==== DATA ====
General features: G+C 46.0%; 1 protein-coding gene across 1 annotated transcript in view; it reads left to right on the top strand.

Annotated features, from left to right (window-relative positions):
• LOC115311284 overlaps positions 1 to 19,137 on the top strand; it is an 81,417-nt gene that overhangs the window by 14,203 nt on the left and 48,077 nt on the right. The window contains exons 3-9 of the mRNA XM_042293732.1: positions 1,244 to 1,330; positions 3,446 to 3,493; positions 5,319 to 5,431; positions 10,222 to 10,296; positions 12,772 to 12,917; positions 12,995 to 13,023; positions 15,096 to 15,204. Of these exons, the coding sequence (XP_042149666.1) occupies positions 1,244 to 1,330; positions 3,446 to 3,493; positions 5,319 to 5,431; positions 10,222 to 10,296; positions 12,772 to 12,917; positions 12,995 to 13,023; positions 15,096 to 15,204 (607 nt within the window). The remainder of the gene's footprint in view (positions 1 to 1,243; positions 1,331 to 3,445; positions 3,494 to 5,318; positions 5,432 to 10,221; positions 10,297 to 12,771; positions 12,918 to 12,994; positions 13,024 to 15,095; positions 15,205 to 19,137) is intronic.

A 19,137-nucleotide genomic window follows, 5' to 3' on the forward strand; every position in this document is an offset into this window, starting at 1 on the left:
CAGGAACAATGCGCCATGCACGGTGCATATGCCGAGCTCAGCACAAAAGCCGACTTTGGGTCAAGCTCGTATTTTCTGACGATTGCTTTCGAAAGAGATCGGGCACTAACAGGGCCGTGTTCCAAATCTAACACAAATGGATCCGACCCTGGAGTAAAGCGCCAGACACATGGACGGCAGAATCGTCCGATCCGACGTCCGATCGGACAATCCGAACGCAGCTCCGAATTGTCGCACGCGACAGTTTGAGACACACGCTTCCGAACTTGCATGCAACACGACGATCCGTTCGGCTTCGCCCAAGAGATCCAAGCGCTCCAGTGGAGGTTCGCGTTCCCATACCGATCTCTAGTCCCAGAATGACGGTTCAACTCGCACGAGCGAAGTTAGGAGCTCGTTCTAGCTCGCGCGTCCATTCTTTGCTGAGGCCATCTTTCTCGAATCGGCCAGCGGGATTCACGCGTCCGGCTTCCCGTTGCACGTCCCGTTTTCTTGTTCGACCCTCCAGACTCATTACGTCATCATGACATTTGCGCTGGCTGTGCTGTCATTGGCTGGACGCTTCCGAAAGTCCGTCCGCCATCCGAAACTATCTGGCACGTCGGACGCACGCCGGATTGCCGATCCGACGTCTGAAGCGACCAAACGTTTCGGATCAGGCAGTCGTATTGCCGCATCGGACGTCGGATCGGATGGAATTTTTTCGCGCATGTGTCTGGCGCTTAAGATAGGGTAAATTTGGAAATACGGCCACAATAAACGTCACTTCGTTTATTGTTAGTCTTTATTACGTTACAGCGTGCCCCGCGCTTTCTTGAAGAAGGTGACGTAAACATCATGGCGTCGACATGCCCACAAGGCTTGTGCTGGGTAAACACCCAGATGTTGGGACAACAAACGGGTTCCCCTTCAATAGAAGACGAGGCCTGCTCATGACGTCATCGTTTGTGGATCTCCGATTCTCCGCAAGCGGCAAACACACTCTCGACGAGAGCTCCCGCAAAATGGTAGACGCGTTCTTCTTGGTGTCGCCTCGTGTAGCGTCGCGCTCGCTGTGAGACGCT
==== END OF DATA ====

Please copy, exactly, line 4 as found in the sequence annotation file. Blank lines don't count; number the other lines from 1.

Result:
A 19,137-nucleotide genomic window follows, 5' to 3' on the forward strand; every position in this document is an offset into this window, starting at 1 on the left: